Born in Leningrad, Russia in 1981, Mijael Kharash's musical origins started with the violin at a very young age. It wasn't long however before he first heard the sound of the classical guitar and became fascinated with its tonal possibilities, falling permanently in love with the instrument to this day. After the collapse of the USSR, his family moved to Israel and after leaving school, he did military service, then held a variety of odd jobs including construction worker, cook, cabinetmaker and fisherman!
In 2007 after two unsuccessful attempts to build a decent classical guitar, Mijail traveled to Spain looking for an apprenticeship, asking in many of the workshops throughout the country. By luck he met Carmelo Gonzales in Ronda who generously shared his craft with Mijael. In 2009 he moved to Granada and for six years lived in a cave while building guitars in SCO "15 Gatos", Camino de Ronda 190. His friendship with the local guitar community led to him receiving excellent advice from his colleagues Felix Moya Ibarra, John Ray and Jose Vigil to whom he is specially indebted. His work is completely in the traditional manner, using hand tools, making is own original rosettes, and doing French polish with a muñequilla. Mijail Kharash was awarded second-prize at the prestigious Antonio Marin Montero Guitar Making Competition held in Granada, Spain in October, 2019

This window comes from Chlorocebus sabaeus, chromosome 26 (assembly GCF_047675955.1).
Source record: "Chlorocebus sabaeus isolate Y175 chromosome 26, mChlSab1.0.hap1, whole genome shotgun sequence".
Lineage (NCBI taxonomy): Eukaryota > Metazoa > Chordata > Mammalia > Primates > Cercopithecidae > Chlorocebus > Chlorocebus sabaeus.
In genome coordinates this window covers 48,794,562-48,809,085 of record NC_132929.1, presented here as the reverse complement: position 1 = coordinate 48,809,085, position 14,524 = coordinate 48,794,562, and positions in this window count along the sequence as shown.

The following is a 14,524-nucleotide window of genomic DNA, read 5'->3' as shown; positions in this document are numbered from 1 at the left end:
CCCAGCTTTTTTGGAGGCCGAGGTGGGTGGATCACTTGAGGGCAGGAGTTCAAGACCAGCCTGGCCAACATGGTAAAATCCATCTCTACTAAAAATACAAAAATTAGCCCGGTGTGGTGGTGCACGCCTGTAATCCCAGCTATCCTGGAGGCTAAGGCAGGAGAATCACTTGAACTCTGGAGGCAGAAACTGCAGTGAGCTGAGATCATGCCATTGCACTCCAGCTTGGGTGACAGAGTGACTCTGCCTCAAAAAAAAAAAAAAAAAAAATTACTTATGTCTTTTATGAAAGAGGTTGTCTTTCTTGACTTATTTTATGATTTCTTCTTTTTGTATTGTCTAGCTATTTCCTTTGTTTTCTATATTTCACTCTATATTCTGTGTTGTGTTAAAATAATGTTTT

For this guitar, Mijail used 12 year old German spruce for the soundboard and cypress sourced from Seville, cut in 1986. Internally it has a five fan brace system, is lightly built in the great traditional flamenco tradition, yielding an instrument with ultra quick response, a warm woody and dry tone, yet with singing trebles. The lightweight build, low action and easy playability make this a very capable player's guitar and a fantastic value at this price. It is nearly identical to the winning guitar he built for the 2009 Antonio Marin Montero Guitar Making Competition - with only a slight change to the rosette design and not using a maple reinforcement in the neck, which helps give the guitar a looser, flamenco feel. The inlay work is beautiful, and of note it has two maple strips in the head to frame the (mechanical) pegs, giving the guitar a very bold look, which nicely compliments the bold sound of this excellent flamenco blanca. To hear the award-winning guitar, see the video below of Luis Mariano in a performance in Granada.